The advertising tag line “ I bet you can’t eat just one” foreshadowed the growing obesity epidemic that is being fueled by binge eating. Binge eaters will numbly go through an entire bag of potato chips or a box of cookies without stopping to think about what they are doing and with no sense of hunger or fulfillment. Eating comforts them, distracts them from the stresses in their lives, and fills an emotional hole that might otherwise leave them feeling depressed, angry, or anxious about negative events in their lives.
The Dynamics of Binge Eating
If binge eating is not controlled, it can lead to severe health problems that are associated with obesity, including diabetes, heart disease, high blood pressure, and stomach and renal disorders. A person might be biologically predisposed to binge eating as, for example, if he has a disorder that blocks messages from his brain telling him to stop eating because he is full. In modern society, social, cultural and psychological factors are more likely to lead to binge eating disorders. A young person who is bullied at school or abused at home will turn to binge eating to ease the pain of those events. People use food as a reward for surviving on-the-job stress or difficult conditions in their home lives or relationships. Binge eaters will consume salty or sugary snacks to alleviate symptoms of depression. Any situation that leads a person to consume large quantities of food with no consideration of any accompanying hunger can signal the start of a binge eating disorder.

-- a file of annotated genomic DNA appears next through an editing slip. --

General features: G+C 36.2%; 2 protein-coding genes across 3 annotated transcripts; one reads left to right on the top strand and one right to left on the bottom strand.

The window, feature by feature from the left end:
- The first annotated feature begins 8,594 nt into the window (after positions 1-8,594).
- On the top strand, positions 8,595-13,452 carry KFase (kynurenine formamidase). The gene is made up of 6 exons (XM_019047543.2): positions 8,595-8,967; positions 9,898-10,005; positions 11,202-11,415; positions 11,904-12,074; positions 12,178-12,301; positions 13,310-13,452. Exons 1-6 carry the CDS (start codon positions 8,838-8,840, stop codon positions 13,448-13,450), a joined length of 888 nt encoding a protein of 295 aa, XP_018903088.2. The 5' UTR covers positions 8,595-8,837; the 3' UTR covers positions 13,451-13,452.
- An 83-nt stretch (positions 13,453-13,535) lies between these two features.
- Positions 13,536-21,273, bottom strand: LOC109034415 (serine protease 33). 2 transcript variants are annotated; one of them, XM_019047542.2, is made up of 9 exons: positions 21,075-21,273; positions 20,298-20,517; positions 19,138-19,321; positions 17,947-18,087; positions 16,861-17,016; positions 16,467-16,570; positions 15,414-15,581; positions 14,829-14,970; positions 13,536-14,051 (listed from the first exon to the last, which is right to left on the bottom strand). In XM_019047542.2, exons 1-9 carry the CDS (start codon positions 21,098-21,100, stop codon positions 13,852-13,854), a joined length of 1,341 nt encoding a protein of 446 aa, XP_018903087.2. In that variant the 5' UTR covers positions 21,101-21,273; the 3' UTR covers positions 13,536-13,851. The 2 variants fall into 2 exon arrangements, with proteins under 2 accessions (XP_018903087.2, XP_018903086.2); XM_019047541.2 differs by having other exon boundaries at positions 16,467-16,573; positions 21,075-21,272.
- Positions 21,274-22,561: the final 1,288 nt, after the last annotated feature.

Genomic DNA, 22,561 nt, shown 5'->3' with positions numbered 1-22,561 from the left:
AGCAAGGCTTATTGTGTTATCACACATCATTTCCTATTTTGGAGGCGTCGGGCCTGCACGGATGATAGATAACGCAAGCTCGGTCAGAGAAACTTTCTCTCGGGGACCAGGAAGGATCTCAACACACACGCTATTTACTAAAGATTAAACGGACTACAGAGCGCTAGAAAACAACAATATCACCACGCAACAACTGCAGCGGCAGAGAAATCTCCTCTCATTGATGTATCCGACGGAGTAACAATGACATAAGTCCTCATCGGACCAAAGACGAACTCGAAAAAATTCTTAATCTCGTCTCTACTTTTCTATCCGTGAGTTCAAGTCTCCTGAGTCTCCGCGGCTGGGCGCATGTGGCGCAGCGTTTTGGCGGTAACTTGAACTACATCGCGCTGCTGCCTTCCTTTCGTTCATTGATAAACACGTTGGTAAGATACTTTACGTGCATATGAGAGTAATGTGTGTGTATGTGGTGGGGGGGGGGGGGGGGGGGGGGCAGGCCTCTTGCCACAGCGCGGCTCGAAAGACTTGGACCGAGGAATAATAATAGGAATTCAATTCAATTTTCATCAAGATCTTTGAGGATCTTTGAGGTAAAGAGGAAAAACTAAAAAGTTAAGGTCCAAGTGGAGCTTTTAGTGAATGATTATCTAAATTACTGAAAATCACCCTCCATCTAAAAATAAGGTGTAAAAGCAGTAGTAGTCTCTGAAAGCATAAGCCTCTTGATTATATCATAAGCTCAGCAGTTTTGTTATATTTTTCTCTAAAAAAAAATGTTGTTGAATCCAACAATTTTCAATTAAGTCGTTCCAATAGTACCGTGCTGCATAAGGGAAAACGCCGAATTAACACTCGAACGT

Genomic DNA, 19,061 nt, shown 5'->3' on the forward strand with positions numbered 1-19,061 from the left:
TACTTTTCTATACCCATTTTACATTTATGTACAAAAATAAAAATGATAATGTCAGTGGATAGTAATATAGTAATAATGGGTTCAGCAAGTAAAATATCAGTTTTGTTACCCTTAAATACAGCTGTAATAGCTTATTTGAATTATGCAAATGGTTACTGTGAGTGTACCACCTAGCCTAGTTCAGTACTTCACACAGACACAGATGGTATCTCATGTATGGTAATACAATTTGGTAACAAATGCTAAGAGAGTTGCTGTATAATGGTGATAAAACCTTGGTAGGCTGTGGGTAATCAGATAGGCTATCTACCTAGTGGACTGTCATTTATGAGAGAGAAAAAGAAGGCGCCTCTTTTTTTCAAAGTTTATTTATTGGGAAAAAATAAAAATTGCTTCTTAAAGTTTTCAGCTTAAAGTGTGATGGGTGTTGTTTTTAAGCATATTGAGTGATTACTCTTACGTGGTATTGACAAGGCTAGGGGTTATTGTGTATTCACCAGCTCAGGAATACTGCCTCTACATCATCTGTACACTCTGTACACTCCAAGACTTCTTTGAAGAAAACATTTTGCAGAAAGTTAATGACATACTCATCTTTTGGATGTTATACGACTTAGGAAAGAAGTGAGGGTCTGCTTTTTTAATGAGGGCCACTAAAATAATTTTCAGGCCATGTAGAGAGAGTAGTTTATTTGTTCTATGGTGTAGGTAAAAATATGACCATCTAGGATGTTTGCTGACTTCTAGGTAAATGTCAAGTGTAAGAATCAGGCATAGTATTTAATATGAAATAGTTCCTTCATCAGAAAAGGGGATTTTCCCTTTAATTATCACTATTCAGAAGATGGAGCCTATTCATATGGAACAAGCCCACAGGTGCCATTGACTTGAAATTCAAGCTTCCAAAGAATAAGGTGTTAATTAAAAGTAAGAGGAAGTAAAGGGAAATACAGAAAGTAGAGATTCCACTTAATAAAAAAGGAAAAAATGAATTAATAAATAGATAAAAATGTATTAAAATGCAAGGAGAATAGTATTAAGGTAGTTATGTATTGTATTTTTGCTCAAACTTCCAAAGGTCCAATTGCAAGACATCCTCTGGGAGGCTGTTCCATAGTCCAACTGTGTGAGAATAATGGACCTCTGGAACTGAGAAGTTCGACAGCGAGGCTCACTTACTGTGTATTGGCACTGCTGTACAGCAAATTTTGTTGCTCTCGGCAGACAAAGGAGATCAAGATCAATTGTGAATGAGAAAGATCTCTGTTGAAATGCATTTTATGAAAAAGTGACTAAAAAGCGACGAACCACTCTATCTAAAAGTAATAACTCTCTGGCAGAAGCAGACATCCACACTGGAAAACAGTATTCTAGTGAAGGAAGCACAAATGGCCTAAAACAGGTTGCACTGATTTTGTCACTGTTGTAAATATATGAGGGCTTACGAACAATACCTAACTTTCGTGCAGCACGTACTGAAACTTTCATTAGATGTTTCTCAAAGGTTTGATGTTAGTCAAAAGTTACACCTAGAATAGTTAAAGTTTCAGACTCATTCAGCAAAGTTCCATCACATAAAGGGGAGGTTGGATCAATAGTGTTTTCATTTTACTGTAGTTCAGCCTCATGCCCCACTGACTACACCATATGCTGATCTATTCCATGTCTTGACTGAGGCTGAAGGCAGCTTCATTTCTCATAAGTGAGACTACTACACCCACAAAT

Treating a Binge Eating Disorder
Binge eating is characterized by a complete lack of control over food consumption. Binge eaters will obsess about food. They will eat in secret and try to hide their proclivities from friends and family members. They might feel guilty or disgusted with themselves at the end of an eating binge, or even eat until they are sick, but no amount of guilt, disgust, or illness will convince them to take control, of their food consumption.
The first step in ending a binge eating problem is for a binge eater to gain a sense of awareness of how much food he or she is consuming. This can be accomplished with the maintenance of a food journal. That journal will become a record of the stresses and events that lead to eating binges, which will allow the binge eater to develop different strategies to handle those stresses and events. Binge eaters can also remove temptations to overeat by keeping foods out of their houses that they have used to satisfy food cravings, and instead to focus on eating no more than three regular meals or five smaller meals every day.
Binge eaters should also focus on starting an exercise program and incorporating activities into their lives that they can turn to as alternatives to binge eating. Getting a sufficient amount of sleep will also be critical to manage a binge eating problem, as a lack of sleep has been shown to increase cravings for carbohydrate-laden foods. Binge eaters should also strive to focus on feelings other than the urge to eat, and to develop alternative responses to negative feelings. If a binge eater cannot manage these tasks alone, he or she should seek professional help to counteract the urge to binge eat.
Modern society may have created the conditions that gave rise to binge eating problems, as well as the ready and available products that can satisfy the binge eater’s cravings. Fortunately, binge eaters have countless resources to fall back on that can help them break a binge eating problem.
If you are concerned over your own binge eating, please call Sustain Recovery Services at (949) 407-9052. We can assess your relationship with food and give you suggestions on how to make that relationship healthier and more fulfilling.